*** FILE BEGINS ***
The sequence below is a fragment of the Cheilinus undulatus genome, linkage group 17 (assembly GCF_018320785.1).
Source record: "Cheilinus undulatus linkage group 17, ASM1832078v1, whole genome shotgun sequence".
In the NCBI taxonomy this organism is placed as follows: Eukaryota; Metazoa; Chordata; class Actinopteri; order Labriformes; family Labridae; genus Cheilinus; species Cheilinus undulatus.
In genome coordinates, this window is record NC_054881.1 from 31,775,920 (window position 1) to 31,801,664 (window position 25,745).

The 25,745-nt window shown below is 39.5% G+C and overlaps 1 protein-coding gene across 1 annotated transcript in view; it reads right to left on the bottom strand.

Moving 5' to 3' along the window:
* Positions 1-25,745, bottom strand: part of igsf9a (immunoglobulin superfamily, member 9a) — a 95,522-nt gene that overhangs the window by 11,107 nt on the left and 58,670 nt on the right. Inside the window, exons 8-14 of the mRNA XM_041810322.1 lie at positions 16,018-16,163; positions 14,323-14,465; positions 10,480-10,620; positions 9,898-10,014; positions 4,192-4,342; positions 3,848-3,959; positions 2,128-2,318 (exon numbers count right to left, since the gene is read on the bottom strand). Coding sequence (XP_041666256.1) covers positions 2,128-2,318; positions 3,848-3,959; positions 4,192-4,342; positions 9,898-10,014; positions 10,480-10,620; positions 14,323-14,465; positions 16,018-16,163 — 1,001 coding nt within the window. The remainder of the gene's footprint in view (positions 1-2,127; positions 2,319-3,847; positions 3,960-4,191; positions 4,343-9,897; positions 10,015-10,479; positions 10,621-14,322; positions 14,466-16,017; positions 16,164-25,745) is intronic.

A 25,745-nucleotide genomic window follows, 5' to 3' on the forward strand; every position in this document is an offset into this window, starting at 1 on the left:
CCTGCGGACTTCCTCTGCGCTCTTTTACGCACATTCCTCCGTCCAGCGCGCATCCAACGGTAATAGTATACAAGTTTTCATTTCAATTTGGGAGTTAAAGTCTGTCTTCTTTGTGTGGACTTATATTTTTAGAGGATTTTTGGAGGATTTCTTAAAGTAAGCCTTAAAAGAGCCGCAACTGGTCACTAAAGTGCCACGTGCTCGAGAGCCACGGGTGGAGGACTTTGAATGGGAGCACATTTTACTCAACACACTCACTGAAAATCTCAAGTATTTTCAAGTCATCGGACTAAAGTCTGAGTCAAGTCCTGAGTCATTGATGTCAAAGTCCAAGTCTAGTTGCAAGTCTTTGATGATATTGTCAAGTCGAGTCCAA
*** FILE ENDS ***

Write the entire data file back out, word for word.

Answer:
The sequence below is a fragment of the Cheilinus undulatus genome, linkage group 17 (assembly GCF_018320785.1).
Source record: "Cheilinus undulatus linkage group 17, ASM1832078v1, whole genome shotgun sequence".
In the NCBI taxonomy this organism is placed as follows: Eukaryota; Metazoa; Chordata; class Actinopteri; order Labriformes; family Labridae; genus Cheilinus; species Cheilinus undulatus.
In genome coordinates, this window is record NC_054881.1 from 31,775,920 (window position 1) to 31,801,664 (window position 25,745).

The 25,745-nt window shown below is 39.5% G+C and overlaps 1 protein-coding gene across 1 annotated transcript in view; it reads right to left on the bottom strand.

Moving 5' to 3' along the window:
* Positions 1-25,745, bottom strand: part of igsf9a (immunoglobulin superfamily, member 9a) — a 95,522-nt gene that overhangs the window by 11,107 nt on the left and 58,670 nt on the right. Inside the window, exons 8-14 of the mRNA XM_041810322.1 lie at positions 16,018-16,163; positions 14,323-14,465; positions 10,480-10,620; positions 9,898-10,014; positions 4,192-4,342; positions 3,848-3,959; positions 2,128-2,318 (exon numbers count right to left, since the gene is read on the bottom strand). Coding sequence (XP_041666256.1) covers positions 2,128-2,318; positions 3,848-3,959; positions 4,192-4,342; positions 9,898-10,014; positions 10,480-10,620; positions 14,323-14,465; positions 16,018-16,163 — 1,001 coding nt within the window. The remainder of the gene's footprint in view (positions 1-2,127; positions 2,319-3,847; positions 3,960-4,191; positions 4,343-9,897; positions 10,015-10,479; positions 10,621-14,322; positions 14,466-16,017; positions 16,164-25,745) is intronic.

A 25,745-nucleotide genomic window follows, 5' to 3' on the forward strand; every position in this document is an offset into this window, starting at 1 on the left:
CCTGCGGACTTCCTCTGCGCTCTTTTACGCACATTCCTCCGTCCAGCGCGCATCCAACGGTAATAGTATACAAGTTTTCATTTCAATTTGGGAGTTAAAGTCTGTCTTCTTTGTGTGGACTTATATTTTTAGAGGATTTTTGGAGGATTTCTTAAAGTAAGCCTTAAAAGAGCCGCAACTGGTCACTAAAGTGCCACGTGCTCGAGAGCCACGGGTGGAGGACTTTGAATGGGAGCACATTTTACTCAACACACTCACTGAAAATCTCAAGTATTTTCAAGTCATCGGACTAAAGTCTGAGTCAAGTCCTGAGTCATTGATGTCAAAGTCCAAGTCTAGTTGCAAGTCTTTGATGATATTGTCAAGTCGAGTCCAA